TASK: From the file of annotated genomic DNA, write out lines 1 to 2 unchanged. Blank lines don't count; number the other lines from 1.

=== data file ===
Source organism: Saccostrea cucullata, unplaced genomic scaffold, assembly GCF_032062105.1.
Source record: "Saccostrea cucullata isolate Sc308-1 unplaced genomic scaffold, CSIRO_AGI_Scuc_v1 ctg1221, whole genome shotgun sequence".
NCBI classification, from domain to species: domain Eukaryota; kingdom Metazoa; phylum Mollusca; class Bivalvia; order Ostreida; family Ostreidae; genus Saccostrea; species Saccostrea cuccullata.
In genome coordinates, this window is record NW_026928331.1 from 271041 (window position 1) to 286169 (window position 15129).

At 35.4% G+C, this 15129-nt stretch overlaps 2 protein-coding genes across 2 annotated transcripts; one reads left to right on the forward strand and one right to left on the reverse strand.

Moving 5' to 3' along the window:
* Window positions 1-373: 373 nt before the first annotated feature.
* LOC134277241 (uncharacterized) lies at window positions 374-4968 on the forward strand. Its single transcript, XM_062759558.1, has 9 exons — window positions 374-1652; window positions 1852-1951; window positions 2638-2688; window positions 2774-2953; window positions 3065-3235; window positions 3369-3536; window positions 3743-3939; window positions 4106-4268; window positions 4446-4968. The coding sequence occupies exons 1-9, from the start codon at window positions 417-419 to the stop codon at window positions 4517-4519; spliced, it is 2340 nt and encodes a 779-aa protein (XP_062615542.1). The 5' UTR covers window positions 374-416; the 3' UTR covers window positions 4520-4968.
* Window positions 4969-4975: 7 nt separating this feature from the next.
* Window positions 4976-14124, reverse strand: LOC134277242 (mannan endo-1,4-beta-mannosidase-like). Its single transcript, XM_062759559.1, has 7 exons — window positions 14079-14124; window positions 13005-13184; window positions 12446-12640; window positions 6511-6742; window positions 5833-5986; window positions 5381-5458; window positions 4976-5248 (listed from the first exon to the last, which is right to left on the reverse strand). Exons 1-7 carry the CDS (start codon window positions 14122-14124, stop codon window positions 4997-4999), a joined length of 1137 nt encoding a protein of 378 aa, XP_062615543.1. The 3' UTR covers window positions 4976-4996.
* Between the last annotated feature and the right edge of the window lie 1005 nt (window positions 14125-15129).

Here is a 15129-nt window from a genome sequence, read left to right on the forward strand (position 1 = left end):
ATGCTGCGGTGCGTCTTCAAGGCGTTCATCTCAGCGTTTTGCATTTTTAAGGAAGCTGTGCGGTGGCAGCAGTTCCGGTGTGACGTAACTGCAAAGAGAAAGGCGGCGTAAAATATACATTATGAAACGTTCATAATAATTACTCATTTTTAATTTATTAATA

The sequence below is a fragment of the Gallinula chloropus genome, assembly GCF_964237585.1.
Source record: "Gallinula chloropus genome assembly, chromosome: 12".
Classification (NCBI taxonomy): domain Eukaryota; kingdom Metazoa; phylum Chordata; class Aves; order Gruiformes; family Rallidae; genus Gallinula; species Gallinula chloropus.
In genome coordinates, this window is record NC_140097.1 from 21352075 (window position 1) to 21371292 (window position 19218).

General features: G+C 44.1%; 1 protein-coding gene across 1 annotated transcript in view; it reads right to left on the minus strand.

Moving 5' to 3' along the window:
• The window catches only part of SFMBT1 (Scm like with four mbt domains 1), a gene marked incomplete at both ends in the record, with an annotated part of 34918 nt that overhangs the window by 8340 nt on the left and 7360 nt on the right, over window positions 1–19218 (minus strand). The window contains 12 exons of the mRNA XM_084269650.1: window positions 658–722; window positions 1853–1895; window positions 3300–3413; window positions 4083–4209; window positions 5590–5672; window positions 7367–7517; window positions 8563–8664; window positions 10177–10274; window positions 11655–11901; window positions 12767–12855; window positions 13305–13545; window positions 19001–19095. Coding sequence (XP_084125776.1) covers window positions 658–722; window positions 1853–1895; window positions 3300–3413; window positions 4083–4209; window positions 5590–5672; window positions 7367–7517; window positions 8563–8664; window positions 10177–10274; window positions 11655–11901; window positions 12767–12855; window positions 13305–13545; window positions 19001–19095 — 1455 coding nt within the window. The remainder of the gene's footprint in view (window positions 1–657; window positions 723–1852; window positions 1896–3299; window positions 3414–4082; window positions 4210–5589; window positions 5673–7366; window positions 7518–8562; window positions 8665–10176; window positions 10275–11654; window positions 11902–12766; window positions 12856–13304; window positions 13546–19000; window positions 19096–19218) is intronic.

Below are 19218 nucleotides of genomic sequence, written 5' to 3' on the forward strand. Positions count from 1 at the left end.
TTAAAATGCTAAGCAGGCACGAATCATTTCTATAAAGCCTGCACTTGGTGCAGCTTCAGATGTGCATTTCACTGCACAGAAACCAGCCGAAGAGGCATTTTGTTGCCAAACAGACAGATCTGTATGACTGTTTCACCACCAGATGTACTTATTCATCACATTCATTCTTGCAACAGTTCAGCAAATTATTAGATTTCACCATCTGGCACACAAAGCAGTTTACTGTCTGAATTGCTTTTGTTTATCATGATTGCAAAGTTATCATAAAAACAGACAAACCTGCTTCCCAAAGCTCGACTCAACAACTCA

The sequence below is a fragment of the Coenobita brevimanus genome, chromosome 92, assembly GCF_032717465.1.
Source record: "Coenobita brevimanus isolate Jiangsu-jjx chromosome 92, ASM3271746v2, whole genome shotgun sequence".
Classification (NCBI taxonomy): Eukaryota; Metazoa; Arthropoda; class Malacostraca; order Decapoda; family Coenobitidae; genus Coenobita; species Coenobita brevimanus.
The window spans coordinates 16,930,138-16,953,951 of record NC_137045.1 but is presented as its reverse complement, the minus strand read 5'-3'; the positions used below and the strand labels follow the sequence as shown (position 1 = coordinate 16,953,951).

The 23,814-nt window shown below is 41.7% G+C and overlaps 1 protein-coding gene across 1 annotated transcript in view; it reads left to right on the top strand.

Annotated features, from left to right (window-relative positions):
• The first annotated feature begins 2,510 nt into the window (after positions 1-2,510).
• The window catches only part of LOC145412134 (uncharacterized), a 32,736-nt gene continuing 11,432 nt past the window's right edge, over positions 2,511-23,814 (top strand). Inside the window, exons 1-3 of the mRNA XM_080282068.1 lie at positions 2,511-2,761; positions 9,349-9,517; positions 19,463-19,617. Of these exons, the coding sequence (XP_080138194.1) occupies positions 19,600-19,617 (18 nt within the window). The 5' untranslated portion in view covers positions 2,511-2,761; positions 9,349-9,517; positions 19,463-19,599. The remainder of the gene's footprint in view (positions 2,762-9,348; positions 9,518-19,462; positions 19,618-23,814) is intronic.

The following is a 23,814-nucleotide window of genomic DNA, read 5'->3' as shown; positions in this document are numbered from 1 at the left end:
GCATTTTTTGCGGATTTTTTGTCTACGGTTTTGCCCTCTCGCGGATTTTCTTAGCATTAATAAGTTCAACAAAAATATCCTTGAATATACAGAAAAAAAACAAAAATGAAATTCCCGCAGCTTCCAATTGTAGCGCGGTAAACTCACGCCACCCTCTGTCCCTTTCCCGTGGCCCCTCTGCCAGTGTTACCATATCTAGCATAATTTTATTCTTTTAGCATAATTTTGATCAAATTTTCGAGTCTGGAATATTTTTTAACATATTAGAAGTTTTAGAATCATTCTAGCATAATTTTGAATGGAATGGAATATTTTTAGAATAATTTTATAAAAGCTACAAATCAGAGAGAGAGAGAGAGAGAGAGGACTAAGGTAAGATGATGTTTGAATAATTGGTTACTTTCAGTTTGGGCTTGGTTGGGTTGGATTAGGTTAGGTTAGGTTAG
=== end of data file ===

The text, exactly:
Source organism: Saccostrea cucullata, unplaced genomic scaffold, assembly GCF_032062105.1.
Source record: "Saccostrea cucullata isolate Sc308-1 unplaced genomic scaffold, CSIRO_AGI_Scuc_v1 ctg1221, whole genome shotgun sequence".